The only reason why National Express was willing to take any representations on board was that I and my hon. Friend the Member for Harwich and North Essex (Mr Jenkin) made persistent representations to secure Mr Clark’s business in some shape or form. The Minister may be interested to hear that I have had a letter from National Express today saying that it has had positive engagement with Mr Clark, will take the dialogue on board and will secure a facility for him. Alas, I have also heard today from Mr Clark. He was told that he would have a new stand, but it was too small and inadequate to function on the platform, so it has been removed and put in the car park. Mr Clark is losing business because nobody comes through the car park in the morning to buy coffee and newspapers. Mr Clark needs to be on the station platform.

The poor performance of National Express really is in another realm. There has been no full consultation. Local passengers have been ignored. Mr Clark has been treated appallingly. The premise that National Express used in the consultation was based on some kind of national passenger survey results from Passenger Focus, which, for the record, is a quango receiving £7 million of public money. Given that we are spending vast sums of public money and that our policy is very much about localism and giving people the chance to have a say—that brings in issues of accountability and transparency in public spending—we should have had much more accountability and engagement.

I ask the Minister to review in full the details of the way in which National Express has performed in relation to Marks Tey. I would very much like a response from Passenger Focus. I wrote to the chief executive two months ago, but I have yet to receive a response about the background to the dialogue that has gone on. I have asked for the full evidence base for the decisions that have been taken. I would be grateful if the Minister informed me when all the contracts for the project were signed. It seems to have come together very quickly. I would welcome a reassurance that she will look again at Mr Clark’s situation and see whether there is any way to guarantee his future.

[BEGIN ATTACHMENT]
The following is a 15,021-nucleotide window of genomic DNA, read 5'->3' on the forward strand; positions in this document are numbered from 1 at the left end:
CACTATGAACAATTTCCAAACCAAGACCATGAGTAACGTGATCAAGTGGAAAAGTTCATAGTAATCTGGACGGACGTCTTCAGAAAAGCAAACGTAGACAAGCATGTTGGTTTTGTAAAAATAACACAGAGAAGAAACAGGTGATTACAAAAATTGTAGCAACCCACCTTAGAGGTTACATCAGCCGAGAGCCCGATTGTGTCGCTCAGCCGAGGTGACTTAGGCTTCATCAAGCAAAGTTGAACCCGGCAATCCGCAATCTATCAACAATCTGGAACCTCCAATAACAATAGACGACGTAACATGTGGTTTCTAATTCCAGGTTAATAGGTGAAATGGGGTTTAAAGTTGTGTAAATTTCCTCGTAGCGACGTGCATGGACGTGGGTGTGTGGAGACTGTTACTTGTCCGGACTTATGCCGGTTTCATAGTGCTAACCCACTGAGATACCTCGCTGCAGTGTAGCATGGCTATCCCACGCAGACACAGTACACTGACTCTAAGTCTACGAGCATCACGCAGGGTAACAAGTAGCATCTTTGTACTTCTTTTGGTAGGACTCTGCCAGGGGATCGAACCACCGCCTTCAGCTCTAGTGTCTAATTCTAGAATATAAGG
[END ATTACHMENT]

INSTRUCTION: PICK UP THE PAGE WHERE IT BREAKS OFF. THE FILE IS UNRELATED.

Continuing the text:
Another example of poor performance by National Express is in the consultation of commuters about timetable changes. Following the comprehensive spending review and the introduction of the retail price index plus 3% fare formula, commuters will pay significantly more for their tickets. Yet commuters using Kelvedon, who currently pay more than £3,500 for their season tickets, will lose a service in the new timetable, from December. The 18.38 from Liverpool Street will no longer stop there. That is more than inconvenient for hard-pressed commuters, who want to get home to be with their families, because the next train is not until 19.08. One of my constituents who contacted National Express was told that no alterations would be considered, and despite a request for an explanation for the changes, none has been forthcoming. Likewise, the 6.27 service from Witham to London will be lost. In both cases, commuters feel they will simply be paying more money for a reduced service. I trust that the Minister will help my constituents to obtain the explanations from National Express that have been denied them.